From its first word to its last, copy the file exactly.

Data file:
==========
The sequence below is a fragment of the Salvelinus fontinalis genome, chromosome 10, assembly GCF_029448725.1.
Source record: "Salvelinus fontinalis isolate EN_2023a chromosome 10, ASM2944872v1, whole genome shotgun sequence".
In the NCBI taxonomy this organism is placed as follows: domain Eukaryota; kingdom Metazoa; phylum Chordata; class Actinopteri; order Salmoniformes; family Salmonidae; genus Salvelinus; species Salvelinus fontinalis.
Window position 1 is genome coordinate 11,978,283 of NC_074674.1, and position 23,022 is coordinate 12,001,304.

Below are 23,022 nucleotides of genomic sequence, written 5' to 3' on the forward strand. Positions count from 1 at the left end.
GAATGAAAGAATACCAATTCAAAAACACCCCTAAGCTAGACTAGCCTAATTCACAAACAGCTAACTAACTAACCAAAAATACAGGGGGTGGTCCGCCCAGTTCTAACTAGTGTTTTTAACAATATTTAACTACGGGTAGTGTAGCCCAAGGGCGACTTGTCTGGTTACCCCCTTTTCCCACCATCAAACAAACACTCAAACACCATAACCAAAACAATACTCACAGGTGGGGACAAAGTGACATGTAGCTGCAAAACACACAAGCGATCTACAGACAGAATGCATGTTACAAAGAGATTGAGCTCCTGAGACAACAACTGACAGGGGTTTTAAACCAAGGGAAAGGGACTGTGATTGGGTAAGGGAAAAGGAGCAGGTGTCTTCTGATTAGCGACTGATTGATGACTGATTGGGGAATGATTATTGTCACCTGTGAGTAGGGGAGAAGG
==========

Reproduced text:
The sequence below is a fragment of the Salvelinus fontinalis genome, chromosome 10, assembly GCF_029448725.1.
Source record: "Salvelinus fontinalis isolate EN_2023a chromosome 10, ASM2944872v1, whole genome shotgun sequence".
In the NCBI taxonomy this organism is placed as follows: domain Eukaryota; kingdom Metazoa; phylum Chordata; class Actinopteri; order Salmoniformes; family Salmonidae; genus Salvelinus; species Salvelinus fontinalis.
Window position 1 is genome coordinate 11,978,283 of NC_074674.1, and position 23,022 is coordinate 12,001,304.

Below are 23,022 nucleotides of genomic sequence, written 5' to 3' on the forward strand. Positions count from 1 at the left end.
GAATGAAAGAATACCAATTCAAAAACACCCCTAAGCTAGACTAGCCTAATTCACAAACAGCTAACTAACTAACCAAAAATACAGGGGGTGGTCCGCCCAGTTCTAACTAGTGTTTTTAACAATATTTAACTACGGGTAGTGTAGCCCAAGGGCGACTTGTCTGGTTACCCCCTTTTCCCACCATCAAACAAACACTCAAACACCATAACCAAAACAATACTCACAGGTGGGGACAAAGTGACATGTAGCTGCAAAACACACAAGCGATCTACAGACAGAATGCATGTTACAAAGAGATTGAGCTCCTGAGACAACAACTGACAGGGGTTTTAAACCAAGGGAAAGGGACTGTGATTGGGTAAGGGAAAAGGAGCAGGTGTCTTCTGATTAGCGACTGATTGATGACTGATTGGGGAATGATTATTGTCACCTGTGAGTAGGGGAGAAGG